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Discharge Dispositions in Readmissions [PODCAST]

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The Hospital Finance Podcast

In this episode, we welcome back Mary Devine, BESLER’s Vice President of Revenue Integrity, to discuss discharge dispositions in readmissions.

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Highlights of this episode include:

  • CMS Medicare Readmissions rule
  • What patient data is reviewed
  • Impacts on readmissions
  • Recommendations on readmissions and discharge disposition

Kelly Wisness: Hi, this is Kelly Wisness. Welcome back to the award-winning Hospital Finance Podcast. Today we’re joined by Mary Devine, BESLER’s Vice President of Revenue Integrity, who’s going to discuss discharge dispositions and readmissions with us. Welcome to the show, Mary.

Mary Devine: Thank you for having me.

Kelly: And we’re just going to jump right into it today. I know that the CMS Medicare Readmissions rule came out in 2012. Can you give us a little refresher on that rule and how it works?

Mary: Certainly. So, the Hospital Readmissions Reduction Program, known as HRRP, I’m not sure which is easier to say. It was designed to be a Medicare value-based purchasing program, and it was really focused on improving care coordination and it also really wanted to involve patients and caregivers in discharge planning. They felt that this was really not something that the patients or the family was involved in in the past and they really wanted to change that, thinking that it would change the outcomes of the patient’s health and ultimately reducing avoidable readmissions. And this was really a coordination with the government’s goal to improve health care for Americans by what they tried to do was tie the payment to the quality of hospital care. So, in 2013, it started with just three diagnoses readmission measures. So, it was acute myocardial infarction, heart failure, and then pneumonia. And so what would happen is for any patients that were readmitted within 30 days of those three diagnoses for any reason, and they all assume it to be unplanned, the hospital was at risk for a penalty against all readmissions, not just those three. So, it went well, just as it always does. If you think about the transfer rule, it started with 10 DRGs and moved to 283. So, in typical CMS fashion, they went ahead, and in 2015, they added COPD, and then they added a total hip and a total knee.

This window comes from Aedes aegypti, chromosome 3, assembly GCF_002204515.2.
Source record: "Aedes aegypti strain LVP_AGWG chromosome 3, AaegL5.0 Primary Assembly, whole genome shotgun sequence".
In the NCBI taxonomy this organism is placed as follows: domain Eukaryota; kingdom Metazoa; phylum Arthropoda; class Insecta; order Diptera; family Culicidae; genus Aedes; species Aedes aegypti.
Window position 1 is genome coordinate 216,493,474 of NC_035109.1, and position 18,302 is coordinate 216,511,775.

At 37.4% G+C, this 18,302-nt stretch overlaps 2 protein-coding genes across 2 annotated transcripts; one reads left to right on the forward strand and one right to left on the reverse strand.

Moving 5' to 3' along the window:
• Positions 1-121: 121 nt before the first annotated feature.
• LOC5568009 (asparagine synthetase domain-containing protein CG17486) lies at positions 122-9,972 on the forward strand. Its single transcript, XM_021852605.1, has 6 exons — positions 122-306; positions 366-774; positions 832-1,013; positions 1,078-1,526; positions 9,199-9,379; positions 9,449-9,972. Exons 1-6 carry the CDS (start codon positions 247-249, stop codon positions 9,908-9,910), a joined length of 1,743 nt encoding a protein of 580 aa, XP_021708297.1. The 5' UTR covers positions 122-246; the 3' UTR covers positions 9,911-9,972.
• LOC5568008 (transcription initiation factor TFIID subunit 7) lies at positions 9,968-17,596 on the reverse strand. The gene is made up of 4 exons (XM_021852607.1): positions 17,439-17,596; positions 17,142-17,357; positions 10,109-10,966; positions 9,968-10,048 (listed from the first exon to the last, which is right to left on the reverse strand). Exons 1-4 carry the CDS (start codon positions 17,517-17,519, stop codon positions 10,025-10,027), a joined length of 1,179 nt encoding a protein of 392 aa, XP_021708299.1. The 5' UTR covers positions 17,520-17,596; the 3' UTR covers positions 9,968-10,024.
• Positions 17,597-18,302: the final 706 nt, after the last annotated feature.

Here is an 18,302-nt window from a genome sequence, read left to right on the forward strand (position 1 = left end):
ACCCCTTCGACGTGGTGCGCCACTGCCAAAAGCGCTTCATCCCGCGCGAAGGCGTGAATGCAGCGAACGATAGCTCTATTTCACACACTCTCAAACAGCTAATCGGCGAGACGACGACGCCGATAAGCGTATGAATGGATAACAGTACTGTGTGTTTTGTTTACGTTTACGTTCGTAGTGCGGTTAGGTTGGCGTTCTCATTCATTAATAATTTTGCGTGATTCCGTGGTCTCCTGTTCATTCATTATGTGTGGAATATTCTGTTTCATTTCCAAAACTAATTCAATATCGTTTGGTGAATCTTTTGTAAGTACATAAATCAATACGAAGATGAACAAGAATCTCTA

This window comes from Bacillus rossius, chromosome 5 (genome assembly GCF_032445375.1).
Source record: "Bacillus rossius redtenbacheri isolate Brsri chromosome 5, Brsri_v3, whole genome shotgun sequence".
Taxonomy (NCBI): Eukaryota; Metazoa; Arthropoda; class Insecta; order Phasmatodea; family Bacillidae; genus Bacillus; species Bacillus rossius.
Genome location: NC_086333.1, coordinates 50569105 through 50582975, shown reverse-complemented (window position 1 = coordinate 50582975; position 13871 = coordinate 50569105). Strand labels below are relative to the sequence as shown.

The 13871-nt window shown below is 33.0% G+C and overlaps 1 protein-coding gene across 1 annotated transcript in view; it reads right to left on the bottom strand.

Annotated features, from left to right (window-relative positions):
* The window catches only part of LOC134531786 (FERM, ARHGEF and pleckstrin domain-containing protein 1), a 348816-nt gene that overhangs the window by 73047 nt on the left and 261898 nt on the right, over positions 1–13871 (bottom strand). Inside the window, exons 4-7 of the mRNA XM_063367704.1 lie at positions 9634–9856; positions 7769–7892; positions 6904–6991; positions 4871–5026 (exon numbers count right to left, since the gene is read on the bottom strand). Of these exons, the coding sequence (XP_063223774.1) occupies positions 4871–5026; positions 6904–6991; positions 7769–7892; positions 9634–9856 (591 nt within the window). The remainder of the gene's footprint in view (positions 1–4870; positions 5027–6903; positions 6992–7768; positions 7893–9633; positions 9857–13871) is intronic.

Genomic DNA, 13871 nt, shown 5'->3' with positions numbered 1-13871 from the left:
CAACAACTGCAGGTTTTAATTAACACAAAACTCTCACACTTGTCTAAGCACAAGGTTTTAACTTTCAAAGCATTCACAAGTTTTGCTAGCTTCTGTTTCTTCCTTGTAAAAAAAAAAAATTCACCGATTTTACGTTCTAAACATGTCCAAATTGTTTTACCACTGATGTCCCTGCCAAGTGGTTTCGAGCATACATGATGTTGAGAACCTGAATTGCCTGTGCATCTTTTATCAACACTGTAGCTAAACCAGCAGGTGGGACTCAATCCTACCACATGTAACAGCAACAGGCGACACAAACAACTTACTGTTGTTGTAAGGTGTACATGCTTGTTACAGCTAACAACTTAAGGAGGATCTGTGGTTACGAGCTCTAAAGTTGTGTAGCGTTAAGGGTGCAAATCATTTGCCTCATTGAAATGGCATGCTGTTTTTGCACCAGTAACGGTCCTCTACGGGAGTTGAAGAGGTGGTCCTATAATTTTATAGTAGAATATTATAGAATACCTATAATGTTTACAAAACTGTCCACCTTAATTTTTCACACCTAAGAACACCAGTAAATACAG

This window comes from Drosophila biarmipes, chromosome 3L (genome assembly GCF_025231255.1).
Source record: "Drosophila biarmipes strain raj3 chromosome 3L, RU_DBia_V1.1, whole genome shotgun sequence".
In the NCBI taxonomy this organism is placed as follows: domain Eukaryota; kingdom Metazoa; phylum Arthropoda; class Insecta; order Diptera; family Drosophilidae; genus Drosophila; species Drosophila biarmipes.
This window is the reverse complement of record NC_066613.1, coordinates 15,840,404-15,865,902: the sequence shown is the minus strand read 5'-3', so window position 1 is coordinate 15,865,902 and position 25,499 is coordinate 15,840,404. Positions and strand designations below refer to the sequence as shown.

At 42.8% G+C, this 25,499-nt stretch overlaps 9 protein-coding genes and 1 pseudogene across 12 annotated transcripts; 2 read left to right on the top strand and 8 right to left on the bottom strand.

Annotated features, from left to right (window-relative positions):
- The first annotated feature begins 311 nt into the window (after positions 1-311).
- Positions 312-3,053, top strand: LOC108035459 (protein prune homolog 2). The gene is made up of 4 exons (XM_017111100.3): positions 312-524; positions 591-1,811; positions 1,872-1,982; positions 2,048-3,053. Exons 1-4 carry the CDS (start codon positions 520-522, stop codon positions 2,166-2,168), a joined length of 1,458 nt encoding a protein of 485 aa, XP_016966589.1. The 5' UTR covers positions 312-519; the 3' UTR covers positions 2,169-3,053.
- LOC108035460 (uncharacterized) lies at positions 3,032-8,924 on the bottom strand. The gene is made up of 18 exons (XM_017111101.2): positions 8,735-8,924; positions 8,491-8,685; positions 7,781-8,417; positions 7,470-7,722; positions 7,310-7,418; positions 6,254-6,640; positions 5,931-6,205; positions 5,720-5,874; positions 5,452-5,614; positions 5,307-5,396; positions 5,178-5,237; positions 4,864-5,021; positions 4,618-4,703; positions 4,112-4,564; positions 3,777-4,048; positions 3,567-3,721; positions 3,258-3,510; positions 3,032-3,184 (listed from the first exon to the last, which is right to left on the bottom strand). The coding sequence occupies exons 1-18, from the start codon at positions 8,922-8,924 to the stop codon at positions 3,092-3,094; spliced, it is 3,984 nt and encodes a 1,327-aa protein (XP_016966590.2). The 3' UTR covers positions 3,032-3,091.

So those were added to the measures, and then finally, the cabbage was added for the cardiac bypass graft. And so now that is all there is. And then pneumonia, they kind of stepped back a little bit on, but it is still one of them. So, the payment penalty is somewhat complicated, and I’m not really going to go into it. That’s not really the full intent of what we’re talking about today. But it takes a provider’s readmissions percentages as compared to their peers in the same area, and then it applies a percentage reduction to develop the excessive readmissions ratio and applies that to all readmissions, not just to the excess. And the maximum reduction is 3%. So, the readmissions ratio would be 97%. So, they would time that 97% times all the readmissions, and that would be your reduction in payment. And that’s pretty much how it’s been since when it was rolled out in 2013.

Kelly: Great. Well, thank you for that very thorough review. When calculating the reduction in readmission ratio, what patient data is reviewed?

Mary: So, that’s really a great question. And due to the pandemic and COVID, some of that has somewhat changed. So typically, before the pandemic, they were planning on using three years’ worth of data, and that would be from July to June for three years’ worth, and then it would go into effect in the October starting with the fiscal year. But for 2022, again, because of the pandemic and some of the lack of healthcare or the healthcare purely focus on COVID, they cut it down to only 29 months. So, they use the data from 7/17 up through 12/1/19 for 2022, which went into effect 10/1/21. And for 2023, they’re going to go back to the three years, and that will be 7/1/18 through 6/30/21. And after the data is gathered and the calculations are done, providers will receive a report, and they have 30 days to review the calculations and send in corrections based on the calculations. You cannot argue the readmissions. That is not what the intent is. You can look at the calculations, and you can argue the calculations. You can’t correct anything else about that data sheet that you receive. So really, to talk about how much a CMS is recovering and with the Hospital Reduction Program kind of jumping into it. Over the 10 years the Readmissions Reduction Program has been in existence, there have been 2,920 hospitals that have been penalized. That represents 93% of all acute facilities. And so, again, in complete CMS fashion, of course, that’s working well, and it’s going to be continued. And they’re estimating for 2022, they’re going to save $521,000,000 based on the calculations that they go through.

Kelly: Wow, that is significant. Thank you for all of that information. You mentioned discharge dispositions. How do they impact readmissions?